Miriam Santiago on RH budget cut: ‘Immoral’

Jee Y. Geronimo
Miriam Santiago on RH budget cut: ‘Immoral’
'The enemies of reproductive health never sleep. We, too, must not rest in fighting for women's health,' says the senator, a co-sponsor of the reproductive health law

MANILA, Philippines – Senator Miriam Defensor Santiago is the latest addition to the list of reproductive health (RH) law advocates condemning the removal of the P1-billion allocation for contraceptives in the 2016 budget.

“The P1-billion budget cut threatens to deprive some 7 million women of reproductive health services. This abandonment is immoral in a country where some 200 out of 100,000 women who give birth die,” the RH law co-sponsor said in a statement Friday, January 8.

Health Secretary Janette Garin earlier said the cut was made during the deliberations of the bicameral conference committee on the 2016 budget. Budget Secretary Florencio Abad said it was “deducted in the Senate.”

Either way, Santiago said it is “irreconcilable” for Congress to enact the law in 2012 only to “render the same law inutile” 3 years later.

“The enemies of reproductive health never sleep. We, too, must not rest in fighting for women’s health,” the presidential aspirant said.

Santiago vowed to work to “fully and conscientiously implement” the RH law if elected as the next president. (READ: What happened to the 2016 budget for contraceptives?)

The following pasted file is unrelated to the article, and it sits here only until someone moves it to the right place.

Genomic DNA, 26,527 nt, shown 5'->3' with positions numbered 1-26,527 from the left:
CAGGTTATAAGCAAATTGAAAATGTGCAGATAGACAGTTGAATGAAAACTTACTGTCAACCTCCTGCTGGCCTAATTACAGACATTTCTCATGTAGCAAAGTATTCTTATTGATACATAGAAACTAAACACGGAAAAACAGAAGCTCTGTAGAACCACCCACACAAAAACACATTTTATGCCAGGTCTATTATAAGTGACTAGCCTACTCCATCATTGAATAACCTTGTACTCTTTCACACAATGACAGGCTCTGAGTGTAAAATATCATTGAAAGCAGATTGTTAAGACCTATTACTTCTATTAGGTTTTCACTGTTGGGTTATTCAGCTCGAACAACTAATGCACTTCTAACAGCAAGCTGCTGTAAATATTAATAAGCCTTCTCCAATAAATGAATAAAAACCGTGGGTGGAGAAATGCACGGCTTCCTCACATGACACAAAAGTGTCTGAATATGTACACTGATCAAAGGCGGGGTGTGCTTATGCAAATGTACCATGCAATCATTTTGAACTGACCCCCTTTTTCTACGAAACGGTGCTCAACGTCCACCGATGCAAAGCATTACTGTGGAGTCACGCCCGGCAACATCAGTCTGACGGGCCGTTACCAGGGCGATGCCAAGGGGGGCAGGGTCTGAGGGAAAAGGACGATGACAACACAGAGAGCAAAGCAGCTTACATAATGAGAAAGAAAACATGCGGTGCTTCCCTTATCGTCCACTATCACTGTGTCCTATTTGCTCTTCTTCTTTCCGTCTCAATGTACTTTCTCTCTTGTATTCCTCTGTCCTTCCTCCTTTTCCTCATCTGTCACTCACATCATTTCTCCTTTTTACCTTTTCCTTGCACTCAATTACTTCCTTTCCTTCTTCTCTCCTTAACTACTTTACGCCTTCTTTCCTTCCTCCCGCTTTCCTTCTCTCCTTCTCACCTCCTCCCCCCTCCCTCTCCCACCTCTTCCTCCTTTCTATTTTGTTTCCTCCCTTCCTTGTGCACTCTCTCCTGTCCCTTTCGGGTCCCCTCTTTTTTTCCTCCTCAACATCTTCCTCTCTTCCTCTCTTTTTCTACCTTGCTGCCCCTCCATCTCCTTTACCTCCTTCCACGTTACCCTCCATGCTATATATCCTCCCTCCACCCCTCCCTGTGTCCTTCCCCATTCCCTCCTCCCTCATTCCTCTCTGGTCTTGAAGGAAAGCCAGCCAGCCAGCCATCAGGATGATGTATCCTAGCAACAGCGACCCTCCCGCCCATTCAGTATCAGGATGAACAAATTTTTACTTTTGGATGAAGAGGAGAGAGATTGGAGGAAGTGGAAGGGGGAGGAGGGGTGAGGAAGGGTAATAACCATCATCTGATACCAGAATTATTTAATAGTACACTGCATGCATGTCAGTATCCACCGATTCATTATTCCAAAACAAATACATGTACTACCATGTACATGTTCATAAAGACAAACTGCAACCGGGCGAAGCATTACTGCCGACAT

Another champion of the RH law, former PhilHealth director Risa Hontiveros, said the cut is a “direct attack” on the right of women to reproductive health. (READ: Contraceptives in the Philippines: What to use, where to get

“Women from low-income families will be deprived of family planning services, and in reality, these women need the government’s program the most,” the senatorial aspirant said in a statement Thursday, January 7.

Without the P1-billion allocation for contraceptives, the health department will have to depend on health partners and donors for its program to continue this year. Hontiveros noted, however, that this is not sustainable.

“Relying on support from international funding agencies is not sustainable, and removes government’s responsibility to ensure full implementation of the law,” she explained.

Hontiveros said she will consult with other advocates to discuss what their next step will be, knowing that the cut will “adversely affect” the implementation of the RH law. (READ: Pia Cayetano looking into P1-B cut in contraceptives budget)

“We did not fight for the RH law just to see it become an unfunded mandate of the government. We will fight for its full implementation for the sake of women and Filipino families,” she added. Rappler.com

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Jee Y. Geronimo

Jee is part of Rappler's Central Desk, handling most of the world, science, and environment stories on the site. She enjoys listening to podcasts and K-pop, watching Asian dramas, and running long distances. She hopes to visit Israel someday to retrace the steps of her Savior.